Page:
FirstLife Blog

Dr. Fred Brown: "Great Heart of the Mountains" | pt 3

Posted by Linda Walsh on

Dr. Fred Brown preaching in Market Square in the 1930s.

Leaving a Legacy

Ministers’ Recollections

The following recollections are from three of the many ministers who praised Dr. Brown.

Dr. Louie D. Newton, pastor of Atlanta’s Druid Hills Baptist Church for four decades

Among the speakers at the Fred Brown Chapel’s dedication service, Dr. Newton eloquently stated in his opening comments, “… we are thinking about a man, about a life, about a spirit, about an influence that was as majestic as the hills, quiet and powerful as a river, glorious as a sunset on a May evening.” He then shared some of his soul-stirring memories of Dr. Brown. Recalling when he first met him in 1919, Dr. Newton said, “I knew that I had looked at a great man.” From then on, Dr. Newton “loved him more and more.” When Dr. Brown spoke at Druid Hills, “… he stood and the people knew that something was about to be said that they would never forget. He looked out over the congregation and said, ‘When peace like a river, …’”In speaking at a fellow minister’s funeral, Dr. Brown quoted Tennyson’s “Crossing the Bar,” beginning “Sunset and evening star and one clear call for me …,” reflecting his love for great literature. (Dave Ward recalls as a teenager attending a revival Dr. Brown preached in North Carolina. That night, Dr. Brown quoted Shakespeare. When Dave told his English teacher the next day, she attended the revival that night.)

Perhaps the most touching story Dr. Newton told was about when, in 1931, he insisted on driving Dr. Brown home from Georgia late one night so that his friend could preach a funeral in Knoxville the next morning. Exhausted from three days of SBC work, Dr. Brown fell asleep almost immediately with his head on Dr. Newton’s shoulder and with a hot water bottle at his feet because the Hupmobile’s heater wasn’t working. In the midst of a sleet storm, Dr. Newton stopped at a lighted shack in hopes of getting some coffee. The “dive’s” owner, a gambler and a drunkard, immediately recognized Dr. Newton, who had preached his mother’s funeral. After scurrying his gambling buddies out the back door, he prepared ham, eggs, whole wheat bread, and coffee for his visitors who were huddled by a small stove. As they ate, the man announced, “I think the Lord sent you here tonight.” Putting down his tin cup with coffee dregs in the bottom, Dr. Brown said, “Dear friend, do you know what you just said?” In describing this encounter, Dr. Newton added,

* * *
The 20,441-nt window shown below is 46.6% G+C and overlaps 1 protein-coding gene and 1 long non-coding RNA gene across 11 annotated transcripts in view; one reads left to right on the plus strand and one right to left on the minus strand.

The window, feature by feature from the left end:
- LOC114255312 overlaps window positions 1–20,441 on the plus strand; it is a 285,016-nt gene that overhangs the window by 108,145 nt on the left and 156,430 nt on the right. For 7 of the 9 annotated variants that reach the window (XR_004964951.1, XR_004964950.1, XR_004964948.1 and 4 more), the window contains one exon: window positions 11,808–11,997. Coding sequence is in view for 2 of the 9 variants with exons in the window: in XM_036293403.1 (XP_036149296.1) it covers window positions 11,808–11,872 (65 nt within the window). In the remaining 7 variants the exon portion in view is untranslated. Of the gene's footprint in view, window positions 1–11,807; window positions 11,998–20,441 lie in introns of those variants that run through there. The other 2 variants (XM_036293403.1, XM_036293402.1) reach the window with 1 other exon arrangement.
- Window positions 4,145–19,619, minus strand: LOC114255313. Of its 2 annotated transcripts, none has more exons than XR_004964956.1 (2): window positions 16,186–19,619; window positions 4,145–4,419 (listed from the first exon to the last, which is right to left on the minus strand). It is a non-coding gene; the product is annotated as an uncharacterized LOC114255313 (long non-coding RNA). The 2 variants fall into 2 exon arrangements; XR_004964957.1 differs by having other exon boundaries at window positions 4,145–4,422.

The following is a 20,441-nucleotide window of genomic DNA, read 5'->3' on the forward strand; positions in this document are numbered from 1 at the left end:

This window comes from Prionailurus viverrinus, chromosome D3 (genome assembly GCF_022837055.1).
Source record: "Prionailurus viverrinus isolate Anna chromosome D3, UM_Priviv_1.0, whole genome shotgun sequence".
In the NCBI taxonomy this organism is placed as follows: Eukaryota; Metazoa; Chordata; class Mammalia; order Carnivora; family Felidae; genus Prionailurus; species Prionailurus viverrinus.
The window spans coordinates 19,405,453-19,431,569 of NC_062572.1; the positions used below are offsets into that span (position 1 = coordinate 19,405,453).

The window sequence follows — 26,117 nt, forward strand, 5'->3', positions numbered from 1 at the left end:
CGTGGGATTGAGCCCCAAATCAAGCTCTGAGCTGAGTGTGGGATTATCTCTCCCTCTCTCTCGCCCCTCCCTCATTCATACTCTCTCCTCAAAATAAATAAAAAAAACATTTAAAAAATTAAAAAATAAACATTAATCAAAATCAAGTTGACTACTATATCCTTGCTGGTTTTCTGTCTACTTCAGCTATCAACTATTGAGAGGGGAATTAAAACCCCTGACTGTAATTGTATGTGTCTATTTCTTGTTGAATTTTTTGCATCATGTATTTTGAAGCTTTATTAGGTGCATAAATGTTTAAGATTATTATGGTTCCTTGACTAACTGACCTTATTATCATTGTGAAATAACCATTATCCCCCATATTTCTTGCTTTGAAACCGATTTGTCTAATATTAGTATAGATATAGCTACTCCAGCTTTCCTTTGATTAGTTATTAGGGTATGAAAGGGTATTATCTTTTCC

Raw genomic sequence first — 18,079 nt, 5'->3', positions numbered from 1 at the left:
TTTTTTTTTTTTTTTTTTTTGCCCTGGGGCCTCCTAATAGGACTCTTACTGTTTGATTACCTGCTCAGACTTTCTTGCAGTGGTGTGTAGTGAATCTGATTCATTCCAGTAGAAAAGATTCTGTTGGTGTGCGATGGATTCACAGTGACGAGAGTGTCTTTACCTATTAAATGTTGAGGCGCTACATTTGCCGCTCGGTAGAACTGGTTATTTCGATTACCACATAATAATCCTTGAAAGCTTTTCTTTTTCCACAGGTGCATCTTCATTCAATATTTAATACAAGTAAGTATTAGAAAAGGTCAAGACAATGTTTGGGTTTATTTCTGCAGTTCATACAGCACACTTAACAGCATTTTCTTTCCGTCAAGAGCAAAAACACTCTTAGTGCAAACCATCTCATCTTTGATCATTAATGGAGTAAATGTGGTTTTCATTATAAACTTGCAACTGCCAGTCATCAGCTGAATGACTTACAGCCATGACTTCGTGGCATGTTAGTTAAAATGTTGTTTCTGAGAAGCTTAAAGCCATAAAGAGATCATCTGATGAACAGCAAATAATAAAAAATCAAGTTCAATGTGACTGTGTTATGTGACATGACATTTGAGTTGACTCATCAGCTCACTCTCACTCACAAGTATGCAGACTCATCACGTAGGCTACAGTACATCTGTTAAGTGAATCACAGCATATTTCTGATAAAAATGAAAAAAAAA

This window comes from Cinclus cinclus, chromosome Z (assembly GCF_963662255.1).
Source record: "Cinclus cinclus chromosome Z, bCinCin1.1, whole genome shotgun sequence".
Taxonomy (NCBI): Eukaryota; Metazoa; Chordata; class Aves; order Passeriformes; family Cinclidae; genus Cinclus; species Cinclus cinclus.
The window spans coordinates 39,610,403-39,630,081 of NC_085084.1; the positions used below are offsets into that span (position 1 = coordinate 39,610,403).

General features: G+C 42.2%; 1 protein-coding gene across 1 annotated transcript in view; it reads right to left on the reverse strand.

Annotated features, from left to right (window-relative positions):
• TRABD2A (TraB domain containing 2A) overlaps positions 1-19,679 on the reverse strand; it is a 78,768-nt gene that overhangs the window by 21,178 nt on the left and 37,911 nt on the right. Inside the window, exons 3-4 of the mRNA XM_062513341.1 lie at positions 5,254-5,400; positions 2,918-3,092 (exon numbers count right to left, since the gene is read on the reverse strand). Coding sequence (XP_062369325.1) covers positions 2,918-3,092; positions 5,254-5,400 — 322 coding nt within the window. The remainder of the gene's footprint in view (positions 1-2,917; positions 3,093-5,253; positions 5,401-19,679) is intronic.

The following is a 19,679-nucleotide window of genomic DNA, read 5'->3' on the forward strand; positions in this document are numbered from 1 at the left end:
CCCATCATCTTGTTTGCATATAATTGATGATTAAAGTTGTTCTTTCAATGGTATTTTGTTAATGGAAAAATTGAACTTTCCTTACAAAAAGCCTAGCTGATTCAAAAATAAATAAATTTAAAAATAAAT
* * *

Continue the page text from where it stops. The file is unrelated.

… the greatest sermon I ever heard Fred Brown preach was in that shack that night after midnight with the sleet beating down on the old flat, tin roof. He talked with him until that man … cried out, ‘Oh Lord, have mercy on my soul!’ Then Fred Brown started singing, ‘Oh happy day that fixed my choice on Thee, my savior and my God.’